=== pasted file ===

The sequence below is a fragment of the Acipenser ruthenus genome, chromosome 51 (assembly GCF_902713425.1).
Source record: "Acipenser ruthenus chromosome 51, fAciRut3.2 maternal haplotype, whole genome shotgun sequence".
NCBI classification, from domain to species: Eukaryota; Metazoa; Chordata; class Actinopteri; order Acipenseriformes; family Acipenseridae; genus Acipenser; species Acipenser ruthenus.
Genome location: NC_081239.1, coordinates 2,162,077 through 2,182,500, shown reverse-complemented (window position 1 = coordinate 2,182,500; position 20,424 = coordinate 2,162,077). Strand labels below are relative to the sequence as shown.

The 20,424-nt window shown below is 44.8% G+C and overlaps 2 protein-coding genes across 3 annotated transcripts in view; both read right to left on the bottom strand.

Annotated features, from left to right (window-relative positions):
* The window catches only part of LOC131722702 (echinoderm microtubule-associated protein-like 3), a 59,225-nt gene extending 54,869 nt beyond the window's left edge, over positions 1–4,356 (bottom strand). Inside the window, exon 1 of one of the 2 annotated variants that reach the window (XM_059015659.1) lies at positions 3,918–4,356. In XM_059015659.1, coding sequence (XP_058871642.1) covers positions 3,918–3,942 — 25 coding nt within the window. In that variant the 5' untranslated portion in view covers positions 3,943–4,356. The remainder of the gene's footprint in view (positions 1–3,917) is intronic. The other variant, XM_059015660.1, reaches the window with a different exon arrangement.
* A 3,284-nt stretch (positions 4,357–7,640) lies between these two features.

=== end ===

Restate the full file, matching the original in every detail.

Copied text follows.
The sequence below is a fragment of the Acipenser ruthenus genome, chromosome 51 (assembly GCF_902713425.1).
Source record: "Acipenser ruthenus chromosome 51, fAciRut3.2 maternal haplotype, whole genome shotgun sequence".
NCBI classification, from domain to species: Eukaryota; Metazoa; Chordata; class Actinopteri; order Acipenseriformes; family Acipenseridae; genus Acipenser; species Acipenser ruthenus.
Genome location: NC_081239.1, coordinates 2,162,077 through 2,182,500, shown reverse-complemented (window position 1 = coordinate 2,182,500; position 20,424 = coordinate 2,162,077). Strand labels below are relative to the sequence as shown.

The 20,424-nt window shown below is 44.8% G+C and overlaps 2 protein-coding genes across 3 annotated transcripts in view; both read right to left on the bottom strand.

Annotated features, from left to right (window-relative positions):
* The window catches only part of LOC131722702 (echinoderm microtubule-associated protein-like 3), a 59,225-nt gene extending 54,869 nt beyond the window's left edge, over positions 1–4,356 (bottom strand). Inside the window, exon 1 of one of the 2 annotated variants that reach the window (XM_059015659.1) lies at positions 3,918–4,356. In XM_059015659.1, coding sequence (XP_058871642.1) covers positions 3,918–3,942 — 25 coding nt within the window. In that variant the 5' untranslated portion in view covers positions 3,943–4,356. The remainder of the gene's footprint in view (positions 1–3,917) is intronic. The other variant, XM_059015660.1, reaches the window with a different exon arrangement.
* A 3,284-nt stretch (positions 4,357–7,640) lies between these two features.